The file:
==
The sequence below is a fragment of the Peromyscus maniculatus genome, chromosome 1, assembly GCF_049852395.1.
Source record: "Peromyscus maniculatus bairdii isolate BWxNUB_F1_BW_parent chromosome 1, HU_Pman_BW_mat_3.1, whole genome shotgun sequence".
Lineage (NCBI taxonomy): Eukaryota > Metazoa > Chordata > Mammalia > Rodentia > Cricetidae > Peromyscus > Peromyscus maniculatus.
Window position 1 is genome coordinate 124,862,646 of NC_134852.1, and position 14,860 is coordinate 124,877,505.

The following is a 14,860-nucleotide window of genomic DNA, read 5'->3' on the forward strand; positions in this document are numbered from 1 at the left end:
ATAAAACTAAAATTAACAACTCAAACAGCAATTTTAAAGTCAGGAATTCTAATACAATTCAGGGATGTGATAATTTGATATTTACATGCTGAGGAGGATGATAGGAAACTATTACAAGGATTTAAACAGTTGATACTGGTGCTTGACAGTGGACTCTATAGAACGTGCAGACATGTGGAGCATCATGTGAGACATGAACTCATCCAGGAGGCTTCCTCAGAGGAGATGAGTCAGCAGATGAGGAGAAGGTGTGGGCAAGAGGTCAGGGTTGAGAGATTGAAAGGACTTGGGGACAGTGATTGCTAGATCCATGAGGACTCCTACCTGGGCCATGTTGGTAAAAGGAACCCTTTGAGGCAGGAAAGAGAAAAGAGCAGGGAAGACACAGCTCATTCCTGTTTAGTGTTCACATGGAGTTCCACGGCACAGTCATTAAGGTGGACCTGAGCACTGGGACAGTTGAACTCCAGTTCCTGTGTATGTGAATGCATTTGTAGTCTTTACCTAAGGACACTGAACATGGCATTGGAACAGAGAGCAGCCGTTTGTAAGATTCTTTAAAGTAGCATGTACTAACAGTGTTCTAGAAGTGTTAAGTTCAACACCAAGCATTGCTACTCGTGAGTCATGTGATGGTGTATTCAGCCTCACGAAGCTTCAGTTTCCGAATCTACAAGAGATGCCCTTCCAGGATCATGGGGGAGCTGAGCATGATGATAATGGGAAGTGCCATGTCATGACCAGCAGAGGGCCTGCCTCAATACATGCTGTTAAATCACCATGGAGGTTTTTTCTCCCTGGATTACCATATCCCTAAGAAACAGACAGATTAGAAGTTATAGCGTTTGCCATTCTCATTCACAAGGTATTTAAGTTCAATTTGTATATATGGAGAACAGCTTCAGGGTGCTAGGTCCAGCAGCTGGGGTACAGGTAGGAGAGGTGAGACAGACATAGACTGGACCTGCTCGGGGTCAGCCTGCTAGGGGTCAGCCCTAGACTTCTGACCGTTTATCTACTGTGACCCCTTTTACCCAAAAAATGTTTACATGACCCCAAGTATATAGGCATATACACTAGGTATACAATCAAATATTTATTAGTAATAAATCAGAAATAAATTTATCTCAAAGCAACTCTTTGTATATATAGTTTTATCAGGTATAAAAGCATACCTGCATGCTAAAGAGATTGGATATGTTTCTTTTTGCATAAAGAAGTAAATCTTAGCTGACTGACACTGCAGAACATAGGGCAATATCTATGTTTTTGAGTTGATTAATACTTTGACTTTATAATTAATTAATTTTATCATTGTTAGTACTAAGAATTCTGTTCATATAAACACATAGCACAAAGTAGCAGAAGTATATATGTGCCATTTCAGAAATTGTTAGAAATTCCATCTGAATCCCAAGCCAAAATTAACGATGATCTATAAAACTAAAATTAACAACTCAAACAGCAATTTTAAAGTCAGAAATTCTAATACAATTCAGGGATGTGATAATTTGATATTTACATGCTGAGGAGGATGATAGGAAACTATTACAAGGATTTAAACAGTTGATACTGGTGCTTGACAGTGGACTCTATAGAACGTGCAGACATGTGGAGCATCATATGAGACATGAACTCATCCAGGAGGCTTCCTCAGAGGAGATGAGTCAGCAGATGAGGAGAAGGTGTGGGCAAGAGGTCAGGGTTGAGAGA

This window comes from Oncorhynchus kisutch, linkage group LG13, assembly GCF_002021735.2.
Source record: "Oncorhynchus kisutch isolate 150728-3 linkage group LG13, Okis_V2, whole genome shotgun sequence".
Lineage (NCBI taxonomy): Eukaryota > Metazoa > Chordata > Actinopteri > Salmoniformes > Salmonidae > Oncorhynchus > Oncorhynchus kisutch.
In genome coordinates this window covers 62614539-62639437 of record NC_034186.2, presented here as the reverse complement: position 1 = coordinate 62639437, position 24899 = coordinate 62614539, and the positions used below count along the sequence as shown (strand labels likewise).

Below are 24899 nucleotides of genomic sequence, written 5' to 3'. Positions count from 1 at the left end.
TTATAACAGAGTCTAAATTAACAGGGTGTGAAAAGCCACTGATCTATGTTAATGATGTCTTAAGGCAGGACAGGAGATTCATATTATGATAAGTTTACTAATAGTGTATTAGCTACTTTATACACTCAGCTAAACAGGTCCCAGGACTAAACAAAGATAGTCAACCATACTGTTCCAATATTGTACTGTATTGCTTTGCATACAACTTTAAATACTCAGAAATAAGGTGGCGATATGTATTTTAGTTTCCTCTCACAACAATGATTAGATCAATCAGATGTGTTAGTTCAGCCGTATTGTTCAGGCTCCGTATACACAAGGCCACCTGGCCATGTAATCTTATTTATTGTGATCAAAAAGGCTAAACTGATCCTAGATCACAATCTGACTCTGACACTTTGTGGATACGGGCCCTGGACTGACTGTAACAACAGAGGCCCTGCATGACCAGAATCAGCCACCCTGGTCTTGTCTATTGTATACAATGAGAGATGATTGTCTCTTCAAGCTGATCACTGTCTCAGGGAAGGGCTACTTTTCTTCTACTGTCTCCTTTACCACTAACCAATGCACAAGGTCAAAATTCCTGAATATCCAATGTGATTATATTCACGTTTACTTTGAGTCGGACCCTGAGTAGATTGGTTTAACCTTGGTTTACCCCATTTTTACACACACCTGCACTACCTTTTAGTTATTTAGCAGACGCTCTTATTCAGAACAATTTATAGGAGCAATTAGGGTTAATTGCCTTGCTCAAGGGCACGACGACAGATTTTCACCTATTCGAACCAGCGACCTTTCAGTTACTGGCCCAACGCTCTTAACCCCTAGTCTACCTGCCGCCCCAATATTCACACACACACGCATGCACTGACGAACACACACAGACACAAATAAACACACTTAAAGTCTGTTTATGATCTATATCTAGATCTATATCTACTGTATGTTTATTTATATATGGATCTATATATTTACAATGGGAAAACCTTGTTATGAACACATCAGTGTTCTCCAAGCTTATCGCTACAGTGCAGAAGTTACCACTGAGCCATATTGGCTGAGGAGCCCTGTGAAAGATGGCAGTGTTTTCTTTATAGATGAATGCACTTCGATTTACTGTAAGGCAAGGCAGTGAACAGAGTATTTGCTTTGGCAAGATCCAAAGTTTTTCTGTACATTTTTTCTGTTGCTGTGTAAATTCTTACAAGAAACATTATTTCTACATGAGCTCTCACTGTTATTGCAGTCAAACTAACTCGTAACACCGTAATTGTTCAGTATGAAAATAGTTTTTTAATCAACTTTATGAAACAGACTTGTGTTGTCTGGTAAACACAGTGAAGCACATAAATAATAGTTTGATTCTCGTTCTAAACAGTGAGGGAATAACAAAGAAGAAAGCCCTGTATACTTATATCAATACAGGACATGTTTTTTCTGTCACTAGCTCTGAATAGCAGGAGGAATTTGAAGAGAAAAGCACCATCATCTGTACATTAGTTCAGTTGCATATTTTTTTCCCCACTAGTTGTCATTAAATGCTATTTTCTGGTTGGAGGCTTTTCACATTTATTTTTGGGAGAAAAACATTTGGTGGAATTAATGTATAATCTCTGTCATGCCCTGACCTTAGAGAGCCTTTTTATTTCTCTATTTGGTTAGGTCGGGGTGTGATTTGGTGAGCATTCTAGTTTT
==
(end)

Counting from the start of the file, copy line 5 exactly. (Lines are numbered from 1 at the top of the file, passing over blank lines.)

The following is a 14,860-nucleotide window of genomic DNA, read 5'->3' on the forward strand; positions in this document are numbered from 1 at the left end: